Saskatchewan Roughriders release 2019 financial statement, prepare for 2020 hit

The Saskatchewan Roughrider Football Club knew there would be financial hurdles as the team went over its 2019 financial statement during its annual general meeting on Wednesday.

While the Riders had a net loss last year of $210,064, that’s nowhere near what the club is projecting for 2020.

“This is the biggest financial crisis that the Saskatchewan Roughriders have faced in 110 years,” said Craig Reynolds, Roughriders president and CEO.

“I say that with a deep appreciation of our history. I grew up during the telethon years and was a big fan of the Saskatchewan Roughriders when we had lots of financial challenges. But never in our history have we had a complete loss – essentially a complete loss – of revenue.”

After going 13-5 in the regular season, the Roughriders finished the 2019 season in first place in the West Division for just the second time since 1976.

The club hosted the West Final, which generated around half a million dollars in revenue.

Overall, the team earned $17.1 million through gate receipts, which made up 43 per cent of its annual income.

The club also saw an increase in sponsorship’s in 2019, totaling $7.3 million, compared to $6.8 million the year prior.

Taking away the investment of $222,017 towards hosting the 2020 Grey Cup, and another $682,113 towards supporting the Montreal Alouettes organization, the Roughriders would have come away with a profit of $670,160 instead of the recognized loss of more than $200,000.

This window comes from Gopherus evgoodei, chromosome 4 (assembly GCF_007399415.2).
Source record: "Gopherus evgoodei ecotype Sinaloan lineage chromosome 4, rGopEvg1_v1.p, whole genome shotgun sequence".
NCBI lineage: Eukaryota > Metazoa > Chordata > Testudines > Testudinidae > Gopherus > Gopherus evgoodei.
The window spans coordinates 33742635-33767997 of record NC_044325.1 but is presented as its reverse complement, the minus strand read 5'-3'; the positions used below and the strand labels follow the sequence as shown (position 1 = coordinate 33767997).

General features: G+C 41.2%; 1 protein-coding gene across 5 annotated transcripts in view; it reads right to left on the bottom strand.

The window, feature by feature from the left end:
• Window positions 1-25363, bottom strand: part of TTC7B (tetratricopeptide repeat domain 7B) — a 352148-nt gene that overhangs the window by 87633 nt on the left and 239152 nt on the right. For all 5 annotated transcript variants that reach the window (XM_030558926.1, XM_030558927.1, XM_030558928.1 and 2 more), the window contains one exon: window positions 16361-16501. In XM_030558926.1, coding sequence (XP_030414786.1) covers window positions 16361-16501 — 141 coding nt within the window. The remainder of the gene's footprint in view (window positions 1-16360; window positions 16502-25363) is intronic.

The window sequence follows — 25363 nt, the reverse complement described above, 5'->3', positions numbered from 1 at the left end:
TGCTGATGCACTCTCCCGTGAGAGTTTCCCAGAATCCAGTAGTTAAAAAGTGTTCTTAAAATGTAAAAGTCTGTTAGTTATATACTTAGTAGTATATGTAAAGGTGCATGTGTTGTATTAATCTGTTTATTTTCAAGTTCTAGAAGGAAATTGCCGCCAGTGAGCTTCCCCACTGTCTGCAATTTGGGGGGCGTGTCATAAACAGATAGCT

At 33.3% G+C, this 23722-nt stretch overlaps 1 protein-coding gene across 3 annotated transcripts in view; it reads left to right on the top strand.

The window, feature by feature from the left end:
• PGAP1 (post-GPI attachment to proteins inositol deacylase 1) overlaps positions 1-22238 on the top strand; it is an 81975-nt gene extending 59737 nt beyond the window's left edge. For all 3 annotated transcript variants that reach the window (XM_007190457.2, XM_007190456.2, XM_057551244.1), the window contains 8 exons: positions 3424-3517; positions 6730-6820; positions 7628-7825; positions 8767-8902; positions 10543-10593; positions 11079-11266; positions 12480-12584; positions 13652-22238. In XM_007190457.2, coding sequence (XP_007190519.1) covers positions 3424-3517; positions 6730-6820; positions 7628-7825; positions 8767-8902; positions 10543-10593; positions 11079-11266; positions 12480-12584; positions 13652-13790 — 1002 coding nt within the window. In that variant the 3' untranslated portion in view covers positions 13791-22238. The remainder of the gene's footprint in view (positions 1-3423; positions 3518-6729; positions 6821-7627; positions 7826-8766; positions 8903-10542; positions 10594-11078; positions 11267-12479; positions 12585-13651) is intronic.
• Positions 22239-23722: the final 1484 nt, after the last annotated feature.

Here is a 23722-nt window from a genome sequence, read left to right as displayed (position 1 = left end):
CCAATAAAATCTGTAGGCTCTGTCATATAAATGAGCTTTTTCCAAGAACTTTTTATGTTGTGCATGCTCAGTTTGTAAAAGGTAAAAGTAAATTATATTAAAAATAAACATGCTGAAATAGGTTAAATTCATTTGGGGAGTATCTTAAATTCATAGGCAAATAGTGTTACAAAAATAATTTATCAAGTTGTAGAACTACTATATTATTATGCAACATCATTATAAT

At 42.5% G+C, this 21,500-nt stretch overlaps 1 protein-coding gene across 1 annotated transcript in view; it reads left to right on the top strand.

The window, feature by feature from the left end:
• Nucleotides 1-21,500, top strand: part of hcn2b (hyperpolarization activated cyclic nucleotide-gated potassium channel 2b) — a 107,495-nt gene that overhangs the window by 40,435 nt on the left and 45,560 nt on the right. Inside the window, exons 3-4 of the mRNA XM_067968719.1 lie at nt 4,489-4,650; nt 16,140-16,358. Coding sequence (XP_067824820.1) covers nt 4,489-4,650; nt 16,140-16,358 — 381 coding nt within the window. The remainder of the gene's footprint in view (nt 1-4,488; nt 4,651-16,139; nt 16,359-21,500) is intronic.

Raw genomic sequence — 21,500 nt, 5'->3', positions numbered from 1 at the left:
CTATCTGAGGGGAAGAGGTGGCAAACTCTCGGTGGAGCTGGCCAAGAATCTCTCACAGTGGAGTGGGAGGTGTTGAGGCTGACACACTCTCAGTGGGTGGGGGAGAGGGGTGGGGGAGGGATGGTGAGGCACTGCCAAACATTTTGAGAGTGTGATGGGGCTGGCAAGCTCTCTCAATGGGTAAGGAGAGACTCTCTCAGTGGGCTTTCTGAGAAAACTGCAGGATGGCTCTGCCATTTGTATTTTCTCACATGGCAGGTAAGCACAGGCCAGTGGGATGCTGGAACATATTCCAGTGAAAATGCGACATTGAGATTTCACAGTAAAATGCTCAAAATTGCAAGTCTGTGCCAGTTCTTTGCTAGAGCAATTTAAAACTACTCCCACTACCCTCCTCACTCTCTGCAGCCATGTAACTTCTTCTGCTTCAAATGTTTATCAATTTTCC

“It was a positive year last year,” said Reynolds. “It feels like forever ago, to be honest with you, but when you look back, both on the field and off the field, it really was a positive year.”

Saying that, when Reynolds reviewed the 2019 financial statement, it’s hard not to think ahead to what 2020 will look like with this year’s season in jeopardy due to the COVID-19 pandemic.

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“It’s very challenging to be in the mass gathering events business right now and that’s really what the Roughriders are, along with lots of others across the country,” Reynolds said.

One year from now, the 2020 financial statement will be a different story because no games means no income.

The team will almost certainly use up its entire $7.6 million stabilization fund, leaving the club needing help to see a return to the field in 2021.

“We’d expect to see revenues decrease by 30 million and expenses decrease by 20 million, so the net impact would be a 10 million dollar loss,” said Kent Paul, Roughriders chief financial officer.

The Riders have already reached out to a number of sources for support for when the reserve runs dry, whether it be the league, the province, or the city.

Reynolds said the club is trying to be as transparent as possible so that all involved know the trouble the team is facing.

“We’re going to need additional sources of funding and there are sources available,” said Reynolds.

“We’re certainly looking at all options.”

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